The Pittsburgh Police Department is showing its support for the LGBTQ community by displaying Pride decals on a number of squad cars, and while advocates praise the news, not everyone is pleased.
Most notable among critics is the head of the Fraternal Order of Police (FOP), Bob Swartzwelder, who has released a statement arguing that the outward sign of support crosses the line, WTAE reports.
“A marked police vehicle represents neutrality in the enforcement of the law. Professional Police work improves community relations not car decals,” Swartzwelder said. “Eventually a radicalized group will seek it’s [sic] community inclusion and raise a 1st Amendment issue. When denied it’s [sic] place on the publicly funded vehicle a content based law suit will arise. This action by the police Bureau is a slippery slope. Focus on professional police work…not car decals.”
Police Chief Scott Schubert criticized Swartzwelder’s decision to go to the media to express displeasure over the decals, calling it “very disheartening.”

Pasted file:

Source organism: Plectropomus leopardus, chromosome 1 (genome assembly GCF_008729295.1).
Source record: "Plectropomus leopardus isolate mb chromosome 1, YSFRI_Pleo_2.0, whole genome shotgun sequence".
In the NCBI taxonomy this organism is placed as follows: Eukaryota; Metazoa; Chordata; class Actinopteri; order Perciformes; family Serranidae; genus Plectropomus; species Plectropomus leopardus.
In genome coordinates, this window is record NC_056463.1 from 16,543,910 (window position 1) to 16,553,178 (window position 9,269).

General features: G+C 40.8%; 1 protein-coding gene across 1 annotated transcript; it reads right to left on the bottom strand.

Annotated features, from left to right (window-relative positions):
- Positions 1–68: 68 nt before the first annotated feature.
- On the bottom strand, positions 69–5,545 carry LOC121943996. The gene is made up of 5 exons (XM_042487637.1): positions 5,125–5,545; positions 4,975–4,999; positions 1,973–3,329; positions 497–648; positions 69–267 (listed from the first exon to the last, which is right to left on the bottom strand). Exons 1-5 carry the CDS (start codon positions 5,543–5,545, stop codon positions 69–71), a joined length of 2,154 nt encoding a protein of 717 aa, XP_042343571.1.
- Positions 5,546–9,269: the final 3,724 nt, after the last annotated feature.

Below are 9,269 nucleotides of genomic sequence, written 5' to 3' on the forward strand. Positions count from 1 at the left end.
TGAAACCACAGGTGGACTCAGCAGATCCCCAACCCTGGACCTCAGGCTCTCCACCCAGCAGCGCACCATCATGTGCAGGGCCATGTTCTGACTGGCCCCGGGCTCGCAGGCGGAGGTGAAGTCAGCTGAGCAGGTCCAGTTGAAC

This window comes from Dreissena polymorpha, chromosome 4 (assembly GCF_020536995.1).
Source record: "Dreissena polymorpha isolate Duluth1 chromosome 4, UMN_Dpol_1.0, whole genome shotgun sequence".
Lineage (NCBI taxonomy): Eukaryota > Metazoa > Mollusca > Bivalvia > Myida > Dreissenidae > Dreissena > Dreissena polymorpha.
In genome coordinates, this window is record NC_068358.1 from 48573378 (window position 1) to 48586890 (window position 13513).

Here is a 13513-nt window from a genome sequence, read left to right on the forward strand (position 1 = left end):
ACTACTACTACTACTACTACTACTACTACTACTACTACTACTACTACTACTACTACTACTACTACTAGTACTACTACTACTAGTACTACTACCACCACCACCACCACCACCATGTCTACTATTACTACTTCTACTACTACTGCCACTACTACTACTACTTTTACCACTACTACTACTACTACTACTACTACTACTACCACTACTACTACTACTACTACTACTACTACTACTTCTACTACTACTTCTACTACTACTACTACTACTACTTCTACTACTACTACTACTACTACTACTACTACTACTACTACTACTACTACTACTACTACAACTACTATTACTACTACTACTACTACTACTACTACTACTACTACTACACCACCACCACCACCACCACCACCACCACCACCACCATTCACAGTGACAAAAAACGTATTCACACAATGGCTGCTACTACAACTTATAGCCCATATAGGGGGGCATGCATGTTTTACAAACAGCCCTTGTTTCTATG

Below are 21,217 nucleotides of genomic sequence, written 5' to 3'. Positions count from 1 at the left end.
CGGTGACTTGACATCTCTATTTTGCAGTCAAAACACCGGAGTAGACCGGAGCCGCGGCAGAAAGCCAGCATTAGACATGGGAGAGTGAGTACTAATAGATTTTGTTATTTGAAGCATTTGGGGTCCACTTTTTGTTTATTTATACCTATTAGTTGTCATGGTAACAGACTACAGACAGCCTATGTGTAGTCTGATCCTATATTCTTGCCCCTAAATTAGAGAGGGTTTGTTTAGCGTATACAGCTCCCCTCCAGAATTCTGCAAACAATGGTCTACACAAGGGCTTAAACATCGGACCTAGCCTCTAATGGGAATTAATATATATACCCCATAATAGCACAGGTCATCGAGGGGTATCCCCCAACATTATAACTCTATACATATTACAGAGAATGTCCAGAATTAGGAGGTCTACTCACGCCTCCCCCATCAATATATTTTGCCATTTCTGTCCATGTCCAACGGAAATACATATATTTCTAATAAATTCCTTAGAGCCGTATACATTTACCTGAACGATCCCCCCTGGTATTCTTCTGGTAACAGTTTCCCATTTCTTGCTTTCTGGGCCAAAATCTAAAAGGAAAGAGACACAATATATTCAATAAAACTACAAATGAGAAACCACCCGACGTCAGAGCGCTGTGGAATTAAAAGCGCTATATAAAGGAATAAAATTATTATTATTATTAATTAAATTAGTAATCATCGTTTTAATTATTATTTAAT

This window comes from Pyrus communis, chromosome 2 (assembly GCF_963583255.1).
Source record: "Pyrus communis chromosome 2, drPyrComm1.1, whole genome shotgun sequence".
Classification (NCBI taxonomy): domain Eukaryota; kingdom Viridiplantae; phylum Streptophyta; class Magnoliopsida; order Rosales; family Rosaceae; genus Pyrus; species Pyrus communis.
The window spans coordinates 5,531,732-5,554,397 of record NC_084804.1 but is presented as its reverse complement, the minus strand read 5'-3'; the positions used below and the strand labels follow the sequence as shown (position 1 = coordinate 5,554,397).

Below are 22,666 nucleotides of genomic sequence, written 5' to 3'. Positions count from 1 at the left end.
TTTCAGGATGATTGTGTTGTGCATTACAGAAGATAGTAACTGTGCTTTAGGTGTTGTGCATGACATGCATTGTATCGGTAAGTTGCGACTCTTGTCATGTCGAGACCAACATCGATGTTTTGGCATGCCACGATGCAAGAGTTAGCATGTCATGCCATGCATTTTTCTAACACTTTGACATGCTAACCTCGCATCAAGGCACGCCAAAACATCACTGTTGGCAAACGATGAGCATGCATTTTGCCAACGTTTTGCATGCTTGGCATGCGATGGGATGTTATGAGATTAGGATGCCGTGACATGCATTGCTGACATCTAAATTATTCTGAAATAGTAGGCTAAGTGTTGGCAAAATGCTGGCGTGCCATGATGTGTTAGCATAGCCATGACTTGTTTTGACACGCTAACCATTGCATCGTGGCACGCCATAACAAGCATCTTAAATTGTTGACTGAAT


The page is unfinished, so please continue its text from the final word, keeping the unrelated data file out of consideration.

He added that the decision to place the decals on the car is meant to “help build stronger partnerships with the community we are entrusted to serve and protect” and that the police department is “doing everything in our power to improve those relationships.”
“The FOP is sending a message that has the potential to do reprehensible harm to progress we’ve made to ensure there is inclusion with all members of the community,” he concluded.
Assistant Chief Larry Scirotto said in an email sent to lieutenants and sergeants that he had heard there were some individuals within the department making disparaging comments about the Pride decals and that he expected that situation would be resolved, calling it “unacceptable.”
Scirotto pointed out that the Pride decals are not the only ones place on cars, and that after “careful consideration, we decided we could celebrate various events and convey a positive message to ALL communities.”
The Delta Foundation, the group that organizes Pittsburgh Pride, said in a statement that the Pride stickers could “be a conversation starter, can create an opportunity for education, and will help develop a greater understanding of our differences and what we have in common.”
“We hope that the FOP and all of its members will continue to work to gain a greater understanding of the LGBT community, specifically transgender people, people of color, and under-served members of our community, as they work to protect and serve all residents of the City of Pittsburgh.”